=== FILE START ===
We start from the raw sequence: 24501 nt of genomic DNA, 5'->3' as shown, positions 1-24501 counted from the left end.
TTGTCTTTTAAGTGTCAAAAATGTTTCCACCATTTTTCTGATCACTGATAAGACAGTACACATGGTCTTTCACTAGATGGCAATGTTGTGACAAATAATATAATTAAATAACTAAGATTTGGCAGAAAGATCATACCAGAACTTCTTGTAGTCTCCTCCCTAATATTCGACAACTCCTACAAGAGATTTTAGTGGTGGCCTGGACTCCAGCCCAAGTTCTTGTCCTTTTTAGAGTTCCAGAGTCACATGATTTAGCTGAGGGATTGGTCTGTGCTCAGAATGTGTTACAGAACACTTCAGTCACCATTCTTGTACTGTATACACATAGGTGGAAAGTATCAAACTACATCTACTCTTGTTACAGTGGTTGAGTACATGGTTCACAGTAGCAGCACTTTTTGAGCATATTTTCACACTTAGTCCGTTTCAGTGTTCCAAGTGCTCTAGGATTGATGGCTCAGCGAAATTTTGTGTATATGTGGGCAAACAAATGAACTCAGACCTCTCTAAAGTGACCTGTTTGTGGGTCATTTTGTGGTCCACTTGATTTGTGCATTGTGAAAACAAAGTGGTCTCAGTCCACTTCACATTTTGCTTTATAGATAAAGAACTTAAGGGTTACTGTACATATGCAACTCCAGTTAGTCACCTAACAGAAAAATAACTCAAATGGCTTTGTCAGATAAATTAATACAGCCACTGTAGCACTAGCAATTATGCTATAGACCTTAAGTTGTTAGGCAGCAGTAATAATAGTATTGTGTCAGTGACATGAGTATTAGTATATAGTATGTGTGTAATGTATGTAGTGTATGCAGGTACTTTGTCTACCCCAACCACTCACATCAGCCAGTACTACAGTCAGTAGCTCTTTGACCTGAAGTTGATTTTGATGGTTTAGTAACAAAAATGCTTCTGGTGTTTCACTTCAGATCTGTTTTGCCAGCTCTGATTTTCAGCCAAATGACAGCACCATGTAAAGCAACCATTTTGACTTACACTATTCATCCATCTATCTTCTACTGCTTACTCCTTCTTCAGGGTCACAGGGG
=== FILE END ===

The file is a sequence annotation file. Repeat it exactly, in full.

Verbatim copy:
We start from the raw sequence: 24501 nt of genomic DNA, 5'->3' as shown, positions 1-24501 counted from the left end.
TTGTCTTTTAAGTGTCAAAAATGTTTCCACCATTTTTCTGATCACTGATAAGACAGTACACATGGTCTTTCACTAGATGGCAATGTTGTGACAAATAATATAATTAAATAACTAAGATTTGGCAGAAAGATCATACCAGAACTTCTTGTAGTCTCCTCCCTAATATTCGACAACTCCTACAAGAGATTTTAGTGGTGGCCTGGACTCCAGCCCAAGTTCTTGTCCTTTTTAGAGTTCCAGAGTCACATGATTTAGCTGAGGGATTGGTCTGTGCTCAGAATGTGTTACAGAACACTTCAGTCACCATTCTTGTACTGTATACACATAGGTGGAAAGTATCAAACTACATCTACTCTTGTTACAGTGGTTGAGTACATGGTTCACAGTAGCAGCACTTTTTGAGCATATTTTCACACTTAGTCCGTTTCAGTGTTCCAAGTGCTCTAGGATTGATGGCTCAGCGAAATTTTGTGTATATGTGGGCAAACAAATGAACTCAGACCTCTCTAAAGTGACCTGTTTGTGGGTCATTTTGTGGTCCACTTGATTTGTGCATTGTGAAAACAAAGTGGTCTCAGTCCACTTCACATTTTGCTTTATAGATAAAGAACTTAAGGGTTACTGTACATATGCAACTCCAGTTAGTCACCTAACAGAAAAATAACTCAAATGGCTTTGTCAGATAAATTAATACAGCCACTGTAGCACTAGCAATTATGCTATAGACCTTAAGTTGTTAGGCAGCAGTAATAATAGTATTGTGTCAGTGACATGAGTATTAGTATATAGTATGTGTGTAATGTATGTAGTGTATGCAGGTACTTTGTCTACCCCAACCACTCACATCAGCCAGTACTACAGTCAGTAGCTCTTTGACCTGAAGTTGATTTTGATGGTTTAGTAACAAAAATGCTTCTGGTGTTTCACTTCAGATCTGTTTTGCCAGCTCTGATTTTCAGCCAAATGACAGCACCATGTAAAGCAACCATTTTGACTTACACTATTCATCCATCTATCTTCTACTGCTTACTCCTTCTTCAGGGTCACAGGGG